Metsimotlhabe, Botswana — It is a cold morning in the quiet village of Metsimotlhabe, in southeast Botswana. Most of the residents here are preparing to make the 12-mile work commute into the capital city of Gaborone. A 68-year-old pensioner, Mathew (not his real name), is also up, despite having been retired for the last three years. He has been woken by pain from an infection on his right leg.
Under normal circumstances Mathew would have to walk for more than a mile from his home to the local clinic to have the wound treated. However, as part of the Pabalelong Hospice homecare program, he is relieved that he just has to wait for a visit from the sisters or caregivers who treat him regularly.
"I don't think I could have walked to the clinic today, it is very painful," he says rubbing his wound. "I have also run out of bandages so I am really happy you have come to see me today," he tells his caregivers.
Pabalelong is a 10-bed inpatient facility based in Metsimotlhabe. It provides accessible, quality, 24-hour, palliative care services to patients throughout the country as well as home-based care to nearly 90 patients living within the four villages near the hospice. Mathew is one of their home-based care patients.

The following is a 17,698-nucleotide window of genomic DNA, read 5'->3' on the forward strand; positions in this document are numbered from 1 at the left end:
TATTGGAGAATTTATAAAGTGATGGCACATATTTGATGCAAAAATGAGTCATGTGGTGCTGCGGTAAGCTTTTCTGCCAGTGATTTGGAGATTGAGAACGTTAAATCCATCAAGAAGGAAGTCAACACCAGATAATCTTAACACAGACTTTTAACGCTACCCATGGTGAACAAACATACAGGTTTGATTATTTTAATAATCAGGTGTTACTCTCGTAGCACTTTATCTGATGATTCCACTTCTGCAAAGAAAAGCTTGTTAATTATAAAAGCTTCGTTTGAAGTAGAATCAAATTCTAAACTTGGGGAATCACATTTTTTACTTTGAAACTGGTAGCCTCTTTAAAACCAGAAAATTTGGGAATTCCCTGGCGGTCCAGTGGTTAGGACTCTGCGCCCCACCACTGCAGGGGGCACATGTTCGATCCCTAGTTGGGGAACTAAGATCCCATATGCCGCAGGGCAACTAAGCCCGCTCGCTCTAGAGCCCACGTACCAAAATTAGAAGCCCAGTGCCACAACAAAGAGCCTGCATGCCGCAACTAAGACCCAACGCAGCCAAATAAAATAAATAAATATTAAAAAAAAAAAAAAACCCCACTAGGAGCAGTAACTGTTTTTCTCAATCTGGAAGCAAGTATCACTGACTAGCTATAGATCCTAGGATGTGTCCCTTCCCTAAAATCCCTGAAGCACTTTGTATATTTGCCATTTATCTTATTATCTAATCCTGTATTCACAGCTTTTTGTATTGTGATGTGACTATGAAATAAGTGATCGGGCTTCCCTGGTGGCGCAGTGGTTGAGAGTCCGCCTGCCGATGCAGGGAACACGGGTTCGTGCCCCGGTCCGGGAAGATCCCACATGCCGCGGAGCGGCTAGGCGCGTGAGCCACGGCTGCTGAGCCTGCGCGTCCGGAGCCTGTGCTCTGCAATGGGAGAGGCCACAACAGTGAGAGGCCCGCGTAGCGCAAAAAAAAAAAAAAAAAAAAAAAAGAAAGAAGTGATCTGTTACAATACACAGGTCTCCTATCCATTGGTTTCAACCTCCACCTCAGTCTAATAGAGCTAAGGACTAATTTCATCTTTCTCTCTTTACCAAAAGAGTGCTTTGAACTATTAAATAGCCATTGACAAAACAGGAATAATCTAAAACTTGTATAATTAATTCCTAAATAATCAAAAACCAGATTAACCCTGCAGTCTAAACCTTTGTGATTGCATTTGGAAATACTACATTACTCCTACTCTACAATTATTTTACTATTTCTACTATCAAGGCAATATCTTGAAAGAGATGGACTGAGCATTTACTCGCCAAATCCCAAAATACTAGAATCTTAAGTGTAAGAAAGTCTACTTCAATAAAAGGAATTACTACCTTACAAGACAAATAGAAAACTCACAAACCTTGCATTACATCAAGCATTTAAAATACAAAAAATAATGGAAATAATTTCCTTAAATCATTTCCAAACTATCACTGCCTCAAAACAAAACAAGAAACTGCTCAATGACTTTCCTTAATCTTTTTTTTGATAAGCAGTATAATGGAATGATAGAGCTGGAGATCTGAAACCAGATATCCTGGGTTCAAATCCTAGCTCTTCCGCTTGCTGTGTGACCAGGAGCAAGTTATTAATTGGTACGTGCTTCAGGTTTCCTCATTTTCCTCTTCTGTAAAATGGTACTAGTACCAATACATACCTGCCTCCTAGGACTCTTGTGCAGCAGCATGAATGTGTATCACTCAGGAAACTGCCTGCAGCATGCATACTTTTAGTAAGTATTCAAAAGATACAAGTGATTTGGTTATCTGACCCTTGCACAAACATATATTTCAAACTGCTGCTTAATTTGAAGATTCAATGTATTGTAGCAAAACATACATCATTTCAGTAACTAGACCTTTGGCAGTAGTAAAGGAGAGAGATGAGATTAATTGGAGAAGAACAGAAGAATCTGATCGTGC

The hospice is owned by the diocese of Gaborone and is administered by two sisters from the Sisters of Charity of Nazareth, Srs. Vinaya Chalil and Sunila Erumangalathu.
On this morning, Chalil has accompanied the home-based care team to visit Mathew. He has an undiagnosed infection on his leg and his doctors have recommended an amputation to stop the infection from spreading. However, he is reluctant to give the go-ahead as he fears that his life will be unbearable without a limb.
"I am afraid because I do not know what it will be like and how people will look at me," he explains.
Chalil has arranged for him to meet with one of the hospice's former patients, Oliver (not his real name), a 45-year-old former construction worker whose leg was amputated in 2018. She hopes that Oliver will be able to allay Mathew's fears about life after amputation.
"When I tell him that he will be able to do all the things he can do now, he does not believe me," explains Chalil. "So I thought it best for him to meet someone who has had a similar experience. That way he can see for himself that life does go on."
Chalil is a social worker by profession. She first came to Botswana in 2004 where she joined five other Sisters of Charity who had come to the country in 2000 when then Bishop Boniface Setlalekgosi invited them to assist with the HIV and AIDS epidemic.
Today she is one of seven Sisters of Charity of Nazareth serving in the country. They work in three communities in the southern part of Botswana — Metsimotlhabe (at the hospice), Kanye and Lobatse.
She describes her first impressions of the country as a cultural and religious shock compared with what she had grown up with in India.